Dr. Jack Friedman
Oklahoma NSF EPSCoR Researchers:
Exploring Socio-Ecological Systems' Adaptation to Climate Variability
Dr. Friedman is a cultural anthropologist with specializations in psychological anthropology, medical anthropology (esp. the clinical ethnography of psychiatry and mental health care settings), environmental anthropology, economic anthropology, amd political economy. Dr. Friedman has conducted research in a variety of settings including two major research projects in Romania and several projects in the U.S. His research in Romania can be divided into two periods. From 1998-2007 he studied stress, unemployment, and the collapse of communities in coal mining communities in Romania’s Jiu Valley region. Beginning in 2004, he began a new project examining changes in post-state socialist/contemporary psychiatry in Romania. He is currently completing a manuscript emerging from his work in Romanian psychiatry.
Those projects drew Dr. Friedman into research on U.S. psychiatry and public mental health care. He spent four years (2007-2011) as the lead ethnographic researcher on a large NIMH-funded study that explored the impact – cultural, organization, and clinical – on clinical practices and outcomes of California’s implementation of Recovery Oriented services in public mental health care settings. Since his arrival at OU in 2011, Dr. Friedman has extended his medical anthropology research by studying how primary care providers in rural Oklahoma perceive their role as providers of mental health care in remote, rural communities. In addition, Dr. Friedman has contributed to recent research on Native Americans’ perceptions of cancer and cancer treatment as part of his collaboration with researchers at OU’s Health Sciences Center and OU’s Peggy and Charles Stephenson Cancer Center.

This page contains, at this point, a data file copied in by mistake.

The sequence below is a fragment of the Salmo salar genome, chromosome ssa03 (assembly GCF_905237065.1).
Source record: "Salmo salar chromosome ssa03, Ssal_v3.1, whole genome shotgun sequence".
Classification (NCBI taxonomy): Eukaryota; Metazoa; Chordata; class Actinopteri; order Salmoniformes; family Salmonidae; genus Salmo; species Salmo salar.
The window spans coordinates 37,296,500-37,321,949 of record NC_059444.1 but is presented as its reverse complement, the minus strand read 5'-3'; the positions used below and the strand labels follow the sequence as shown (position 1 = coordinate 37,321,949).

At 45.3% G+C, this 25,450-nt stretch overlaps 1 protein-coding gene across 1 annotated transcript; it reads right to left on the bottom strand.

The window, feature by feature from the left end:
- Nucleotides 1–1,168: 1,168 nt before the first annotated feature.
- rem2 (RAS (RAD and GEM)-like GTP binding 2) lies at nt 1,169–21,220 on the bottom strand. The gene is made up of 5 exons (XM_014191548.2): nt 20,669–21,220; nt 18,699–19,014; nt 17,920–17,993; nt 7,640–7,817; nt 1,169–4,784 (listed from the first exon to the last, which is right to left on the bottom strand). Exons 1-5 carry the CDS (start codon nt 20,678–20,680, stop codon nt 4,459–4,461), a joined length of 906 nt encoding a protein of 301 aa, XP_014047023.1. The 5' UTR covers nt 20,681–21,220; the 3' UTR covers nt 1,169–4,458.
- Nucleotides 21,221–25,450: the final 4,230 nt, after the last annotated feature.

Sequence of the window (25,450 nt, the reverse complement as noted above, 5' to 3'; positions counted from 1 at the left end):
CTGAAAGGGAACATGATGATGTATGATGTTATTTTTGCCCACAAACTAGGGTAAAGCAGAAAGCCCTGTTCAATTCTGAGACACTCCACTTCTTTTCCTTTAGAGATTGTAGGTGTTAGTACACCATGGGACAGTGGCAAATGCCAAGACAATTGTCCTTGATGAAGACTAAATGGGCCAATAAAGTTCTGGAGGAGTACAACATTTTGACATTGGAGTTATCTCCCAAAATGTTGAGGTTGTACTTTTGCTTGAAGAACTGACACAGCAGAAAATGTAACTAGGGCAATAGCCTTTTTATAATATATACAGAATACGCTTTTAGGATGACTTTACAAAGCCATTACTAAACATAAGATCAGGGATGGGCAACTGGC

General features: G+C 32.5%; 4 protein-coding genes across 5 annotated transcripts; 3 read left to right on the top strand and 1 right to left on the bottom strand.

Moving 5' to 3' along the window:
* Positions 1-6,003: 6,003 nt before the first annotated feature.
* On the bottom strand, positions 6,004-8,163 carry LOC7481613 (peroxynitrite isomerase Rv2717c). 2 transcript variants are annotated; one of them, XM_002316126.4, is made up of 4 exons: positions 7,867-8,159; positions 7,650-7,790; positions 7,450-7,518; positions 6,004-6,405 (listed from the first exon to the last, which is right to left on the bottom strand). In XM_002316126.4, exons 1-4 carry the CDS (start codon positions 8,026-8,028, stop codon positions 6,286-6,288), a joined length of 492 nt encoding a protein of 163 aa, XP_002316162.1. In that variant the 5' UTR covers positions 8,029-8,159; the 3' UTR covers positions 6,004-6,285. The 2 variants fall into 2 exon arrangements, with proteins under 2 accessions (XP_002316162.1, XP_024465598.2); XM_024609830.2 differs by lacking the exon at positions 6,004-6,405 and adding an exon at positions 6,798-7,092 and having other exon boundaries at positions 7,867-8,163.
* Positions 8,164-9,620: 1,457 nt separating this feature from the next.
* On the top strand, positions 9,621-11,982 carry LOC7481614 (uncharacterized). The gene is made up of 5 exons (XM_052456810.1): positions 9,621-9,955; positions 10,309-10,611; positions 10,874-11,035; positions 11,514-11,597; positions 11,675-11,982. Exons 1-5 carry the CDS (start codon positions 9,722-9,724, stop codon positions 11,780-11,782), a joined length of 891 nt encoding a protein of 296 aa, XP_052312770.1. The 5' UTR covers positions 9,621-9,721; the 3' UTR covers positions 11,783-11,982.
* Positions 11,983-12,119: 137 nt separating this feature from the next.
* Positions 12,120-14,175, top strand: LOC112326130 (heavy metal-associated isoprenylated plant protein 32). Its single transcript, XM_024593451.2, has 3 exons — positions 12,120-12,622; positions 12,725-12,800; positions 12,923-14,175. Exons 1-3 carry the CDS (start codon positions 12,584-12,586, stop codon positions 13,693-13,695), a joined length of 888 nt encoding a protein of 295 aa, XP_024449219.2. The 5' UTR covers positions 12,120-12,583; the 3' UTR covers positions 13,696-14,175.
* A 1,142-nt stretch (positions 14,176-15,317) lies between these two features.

Most recently, Dr. Friedman has extended his interests in individuals and communities under stress and how they cope with that stress by contributing his expertise to a recent NSF-funded Oklahoma EPSCoR grant (2013-2018). The research and infrastructure-building initiative associated with the EPSCoR explores coupled human and natural systems associated with climate variability in four watersheds and the OKC metro regions of Oklahoma. His work examines how communities respond to climate variability – particularly, problems of drought.
He is also developing a project that will explore mental health and mental illness as a correlate of climate variability and severe weather in these communities, his goal being to consider mental health factors as a function of and/or proxy for community stress associated with severe environmental conditions.
Michael Stanton (Post-Doctoral Fellow)
Dept. of Anthropology, University of Oklahoma
Research Focus: Conducting ethnographic research in the Kiamichi region of southeastern Oklahoma.
Tony VanWinkle (Post-Doctoral Fellow)
Dept. of Anthropology, University of Oklahoma
Research Focus: Conducting community-based ethnographic fieldwork in Caddo County.